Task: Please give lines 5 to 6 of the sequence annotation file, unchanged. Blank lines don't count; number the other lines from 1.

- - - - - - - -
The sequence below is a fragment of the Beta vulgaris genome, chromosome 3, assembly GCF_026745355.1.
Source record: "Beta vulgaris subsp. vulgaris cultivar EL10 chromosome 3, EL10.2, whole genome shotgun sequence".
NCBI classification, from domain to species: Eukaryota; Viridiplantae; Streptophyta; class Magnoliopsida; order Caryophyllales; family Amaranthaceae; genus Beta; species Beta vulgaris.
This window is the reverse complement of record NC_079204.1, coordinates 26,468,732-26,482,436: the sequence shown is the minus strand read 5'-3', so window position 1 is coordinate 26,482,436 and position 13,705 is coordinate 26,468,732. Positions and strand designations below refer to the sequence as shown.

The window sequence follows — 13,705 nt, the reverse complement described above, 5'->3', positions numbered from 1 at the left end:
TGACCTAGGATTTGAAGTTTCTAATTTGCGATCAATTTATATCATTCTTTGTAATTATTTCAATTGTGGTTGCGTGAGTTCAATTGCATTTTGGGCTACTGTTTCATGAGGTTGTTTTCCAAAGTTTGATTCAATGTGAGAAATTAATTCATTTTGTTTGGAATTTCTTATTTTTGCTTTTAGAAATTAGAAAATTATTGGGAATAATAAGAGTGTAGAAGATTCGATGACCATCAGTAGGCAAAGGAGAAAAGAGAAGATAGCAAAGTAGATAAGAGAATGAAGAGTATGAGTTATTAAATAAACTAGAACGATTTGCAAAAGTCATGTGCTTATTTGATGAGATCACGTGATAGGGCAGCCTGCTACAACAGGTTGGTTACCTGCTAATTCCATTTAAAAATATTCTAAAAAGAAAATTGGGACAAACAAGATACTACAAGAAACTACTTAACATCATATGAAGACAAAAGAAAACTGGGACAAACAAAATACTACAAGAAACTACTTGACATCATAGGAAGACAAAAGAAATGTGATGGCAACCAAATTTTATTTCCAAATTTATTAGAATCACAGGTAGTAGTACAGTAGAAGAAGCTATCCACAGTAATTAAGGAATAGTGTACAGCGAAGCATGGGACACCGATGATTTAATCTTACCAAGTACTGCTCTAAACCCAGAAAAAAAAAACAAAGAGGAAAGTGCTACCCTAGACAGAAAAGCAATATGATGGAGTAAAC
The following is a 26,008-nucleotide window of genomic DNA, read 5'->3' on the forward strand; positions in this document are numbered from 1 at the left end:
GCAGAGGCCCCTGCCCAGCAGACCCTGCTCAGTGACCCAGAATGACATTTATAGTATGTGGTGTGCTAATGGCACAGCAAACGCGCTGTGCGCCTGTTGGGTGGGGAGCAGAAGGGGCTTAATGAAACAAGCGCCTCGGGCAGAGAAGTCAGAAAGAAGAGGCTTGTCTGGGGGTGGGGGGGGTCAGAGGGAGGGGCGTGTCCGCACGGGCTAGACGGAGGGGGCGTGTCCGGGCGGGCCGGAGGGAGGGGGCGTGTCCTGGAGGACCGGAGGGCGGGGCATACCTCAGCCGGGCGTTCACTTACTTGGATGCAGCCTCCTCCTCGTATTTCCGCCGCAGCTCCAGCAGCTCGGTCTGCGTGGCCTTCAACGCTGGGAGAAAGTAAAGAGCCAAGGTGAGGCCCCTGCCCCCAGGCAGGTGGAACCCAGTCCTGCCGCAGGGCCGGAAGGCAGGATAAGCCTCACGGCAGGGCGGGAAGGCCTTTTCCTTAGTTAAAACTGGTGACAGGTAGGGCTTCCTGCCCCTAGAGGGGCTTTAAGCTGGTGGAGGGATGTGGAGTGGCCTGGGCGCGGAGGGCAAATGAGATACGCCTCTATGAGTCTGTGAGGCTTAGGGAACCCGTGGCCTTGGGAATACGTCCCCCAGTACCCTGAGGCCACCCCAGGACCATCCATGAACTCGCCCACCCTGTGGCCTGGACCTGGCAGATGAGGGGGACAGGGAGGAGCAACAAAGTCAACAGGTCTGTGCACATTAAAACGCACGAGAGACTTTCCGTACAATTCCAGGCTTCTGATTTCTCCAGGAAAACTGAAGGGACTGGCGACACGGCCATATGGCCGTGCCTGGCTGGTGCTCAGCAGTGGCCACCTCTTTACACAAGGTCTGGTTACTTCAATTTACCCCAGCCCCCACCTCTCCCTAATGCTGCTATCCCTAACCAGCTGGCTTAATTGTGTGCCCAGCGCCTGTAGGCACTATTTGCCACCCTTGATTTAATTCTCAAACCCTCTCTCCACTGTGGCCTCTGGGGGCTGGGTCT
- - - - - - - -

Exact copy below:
The window sequence follows — 13,705 nt, the reverse complement described above, 5'->3', positions numbered from 1 at the left end:
TGACCTAGGATTTGAAGTTTCTAATTTGCGATCAATTTATATCATTCTTTGTAATTATTTCAATTGTGGTTGCGTGAGTTCAATTGCATTTTGGGCTACTGTTTCATGAGGTTGTTTTCCAAAGTTTGATTCAATGTGAGAAATTAATTCATTTTGTTTGGAATTTCTTATTTTTGCTTTTAGAAATTAGAAAATTATTGGGAATAATAAGAGTGTAGAAGATTCGATGACCATCAGTAGGCAAAGGAGAAAAGAGAAGATAGCAAAGTAGATAAGAGAATGAAGAGTATGAGTTATTAAATAAACTAGAACGATTTGCAAAAGTCATGTGCTTATTTGATGAGATCACGTGATAGGGCAGCCTGCTACAACAGGTTGGTTACCTGCTAATTCCATTTAAAAATATTCTAAAAAGAAAATTGGGACAAACAAGATACTACAAGAAACTACTTAACATCATATGAAGACAAAAGAAAACTGGGACAAACAAAATACTACAAGAAACTACTTGACATCATAGGAAGACAAAAGAAATGTGATGGCAACCAAATTTTATTTCCAAATTTATTAGAATCACAGGTAGTAGTACAGTAGAAGAAGCTATCCACAGTAATTAAGGAATAGTGTACAGCGAAGCATGGGACACCGATGATTTAATCTTACCAAGTACTGCTCTAAACCCAGAAAAAAAAAACAAAGAGGAAAGTGCTACCCTAGACAGAAAAGCAATATGATGGAGTAAAC